Anyway, I got the idea from This Instructable, but didn't want to plagiarize, so I changed a few things. First of all, I used two LED's, which also fade. Also, I made my cube larger, around 10cm x 10cm x 10cm. Finally, I only used sheet metal as a base, and a soda can as the metal 'Armour', if you wish.
Finally, before we begin, one last note; I didn't realise how awesome this would turn out, so I took very few pictures. I will definitely be making another.
So, get your tools out and lets begin!!!
Step 1: Tools and Materials
- 2 x Colour-Changing LED's ( I got mine here. They are pretty expensive, but worth it)
- Solder (Tool Or Material?)
- Aluminium. I used some nice sheet type for the base, however the panel designs are from a soda can.
- Soldering Setup. (Iron, sponge, sucker, stand, etc. You know the drill)
- Hacksaw to cut the plexiglass with.
- Tin snips. Worked well for the can and the plate alloy.
That's about it. Lets get started!
Step 2: Build the Box.
My cube is 10cm x 10xm, but I cut all my sides 10 x 9. This allows for a snug fit. I only cut 5 peices as I wanted a hinged base so I could access batteries, switch, etc.
Before you glue it up, tack all the corners together. Mark the insides and then get some sandpaper and 'frost' the insides. This really gives a nice effect.
Finally, wipe the dust off then glue them up.
Now lets move on to the armour!
Step 3: Armour Plates!
THE METAL TIN IS EXTREMELY SHARP!!! BE CAREFUL!!!
Anyway, go wild with the tin snips here. Let out your creativity. Cut out some really odd shapes. The less you have, the more colour you see, but it looks a bit 'naked', if you know what I mean. Too much and its all metal and no colour. I went a nice medium.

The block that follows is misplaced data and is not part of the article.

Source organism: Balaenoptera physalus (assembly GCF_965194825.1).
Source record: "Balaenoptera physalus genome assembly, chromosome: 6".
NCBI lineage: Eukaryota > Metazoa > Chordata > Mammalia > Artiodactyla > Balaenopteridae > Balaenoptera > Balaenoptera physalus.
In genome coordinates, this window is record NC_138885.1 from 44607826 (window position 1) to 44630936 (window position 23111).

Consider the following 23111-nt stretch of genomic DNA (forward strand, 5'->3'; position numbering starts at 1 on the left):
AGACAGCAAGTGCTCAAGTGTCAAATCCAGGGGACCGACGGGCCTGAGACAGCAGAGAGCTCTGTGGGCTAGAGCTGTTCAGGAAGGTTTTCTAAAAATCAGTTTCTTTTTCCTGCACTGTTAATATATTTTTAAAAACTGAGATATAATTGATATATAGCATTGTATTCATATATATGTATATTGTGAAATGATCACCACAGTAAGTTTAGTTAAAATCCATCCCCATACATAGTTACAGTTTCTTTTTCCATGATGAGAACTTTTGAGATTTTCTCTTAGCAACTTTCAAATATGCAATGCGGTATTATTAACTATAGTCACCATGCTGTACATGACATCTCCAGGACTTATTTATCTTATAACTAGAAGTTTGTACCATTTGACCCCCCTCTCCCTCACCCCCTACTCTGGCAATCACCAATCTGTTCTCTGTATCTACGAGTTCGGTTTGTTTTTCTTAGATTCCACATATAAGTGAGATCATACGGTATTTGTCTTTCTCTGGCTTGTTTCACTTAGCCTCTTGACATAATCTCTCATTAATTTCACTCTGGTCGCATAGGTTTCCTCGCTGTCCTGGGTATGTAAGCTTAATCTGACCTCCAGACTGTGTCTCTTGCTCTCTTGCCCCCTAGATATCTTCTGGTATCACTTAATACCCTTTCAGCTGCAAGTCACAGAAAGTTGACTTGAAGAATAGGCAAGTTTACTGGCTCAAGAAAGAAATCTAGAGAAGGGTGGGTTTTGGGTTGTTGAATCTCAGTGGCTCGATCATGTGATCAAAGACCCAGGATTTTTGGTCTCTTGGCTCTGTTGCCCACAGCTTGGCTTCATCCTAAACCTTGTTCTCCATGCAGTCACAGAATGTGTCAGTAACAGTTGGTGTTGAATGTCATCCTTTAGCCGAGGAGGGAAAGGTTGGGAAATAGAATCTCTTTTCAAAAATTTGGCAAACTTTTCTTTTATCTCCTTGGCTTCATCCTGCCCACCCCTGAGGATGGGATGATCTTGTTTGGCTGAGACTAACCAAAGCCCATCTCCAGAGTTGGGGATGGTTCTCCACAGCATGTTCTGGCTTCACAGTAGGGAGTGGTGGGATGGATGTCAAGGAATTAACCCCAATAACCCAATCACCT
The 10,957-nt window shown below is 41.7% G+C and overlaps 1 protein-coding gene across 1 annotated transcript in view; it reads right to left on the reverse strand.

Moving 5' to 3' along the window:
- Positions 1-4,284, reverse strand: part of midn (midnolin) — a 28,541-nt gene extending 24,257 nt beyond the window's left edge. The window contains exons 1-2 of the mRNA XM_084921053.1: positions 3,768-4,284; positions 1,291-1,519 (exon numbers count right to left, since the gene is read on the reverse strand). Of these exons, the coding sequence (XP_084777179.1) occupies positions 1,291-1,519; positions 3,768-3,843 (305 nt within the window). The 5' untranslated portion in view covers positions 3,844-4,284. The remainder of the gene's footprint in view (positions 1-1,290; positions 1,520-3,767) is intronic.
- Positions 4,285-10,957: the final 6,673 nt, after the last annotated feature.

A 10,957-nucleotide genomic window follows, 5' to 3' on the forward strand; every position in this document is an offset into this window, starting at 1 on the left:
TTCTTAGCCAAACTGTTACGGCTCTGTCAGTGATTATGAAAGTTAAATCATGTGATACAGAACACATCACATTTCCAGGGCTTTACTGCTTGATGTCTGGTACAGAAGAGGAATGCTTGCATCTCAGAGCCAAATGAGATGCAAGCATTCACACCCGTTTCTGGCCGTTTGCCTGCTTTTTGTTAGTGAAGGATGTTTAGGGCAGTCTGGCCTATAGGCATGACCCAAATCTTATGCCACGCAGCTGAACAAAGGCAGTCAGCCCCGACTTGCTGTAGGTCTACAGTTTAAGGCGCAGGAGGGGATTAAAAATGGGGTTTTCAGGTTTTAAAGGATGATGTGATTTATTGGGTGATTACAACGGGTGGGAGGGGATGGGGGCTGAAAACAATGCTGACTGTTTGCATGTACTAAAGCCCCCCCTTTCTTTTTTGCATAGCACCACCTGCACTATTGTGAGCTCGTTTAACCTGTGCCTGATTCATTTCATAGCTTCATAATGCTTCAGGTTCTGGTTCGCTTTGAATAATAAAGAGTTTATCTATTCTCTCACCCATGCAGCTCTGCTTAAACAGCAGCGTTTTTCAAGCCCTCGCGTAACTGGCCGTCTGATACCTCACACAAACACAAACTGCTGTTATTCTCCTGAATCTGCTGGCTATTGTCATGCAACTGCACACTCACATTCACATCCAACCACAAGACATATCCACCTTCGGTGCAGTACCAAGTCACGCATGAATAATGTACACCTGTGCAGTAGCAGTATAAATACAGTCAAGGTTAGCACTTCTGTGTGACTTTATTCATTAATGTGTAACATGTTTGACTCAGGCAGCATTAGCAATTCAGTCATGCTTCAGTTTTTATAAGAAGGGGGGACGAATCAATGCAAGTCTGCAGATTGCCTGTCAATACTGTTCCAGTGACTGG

Glue them on. Fire up your hot glue gun, then stick them on. Be sure you glue the corners down so they don't cut someone. Now onto the circuit!
Step 4: Circuitry
I originally had a dropping resistor, but I found that the LED's wouldn't correctly fade through all the colours, it would 'flicker'. I think this was a lack of current to the PWM circuitry inside. Also, when the LED's were displaying white (i.e. all LED chips on) it would simply shut down and start over.
Hmm. I had a problem.
So after trying a smaller resistor, I finally gave up on it.
BAM!!! There is so much light being emitted from those little LED's when you take the resistor away, its amazing! The photos really don't do it any justice.
But, once you put it in its little frosted case, it changes to a moderately bright glow. Awesome for a mood light and/or night light.
Now, take the case off, so we can add the hinge and metal base.
Step 5: The Bottom Plate and Hinge.
The aluminium plate gives a nice solid base, whle the top half of the cube folds off it, a bit like the cabin of a truck.
First, get your sheet of aluminium out and place your cube shell on top. Score an outline, then cut it out. I was able to use my tin snips here, but it was tough. It came out nicely though, I must admit.
Find yourself a hinge, and mock fit it up. The only hinge I had on hand was a strange corner hinge, and wasn't ideal. But, it worked.
Once you have worked out if it will work, go nuts on the glue gun. The cube is pretty top-heavy, and I had to re-glue it once, but I didn't use very much glue. It's not coming off now!!!
Step 6: Glue It Down
Step 7: Finishing Up
Who knows, maybe it was good enough to get featured! (Please?)
Video coming soon, when I can get my video camera working.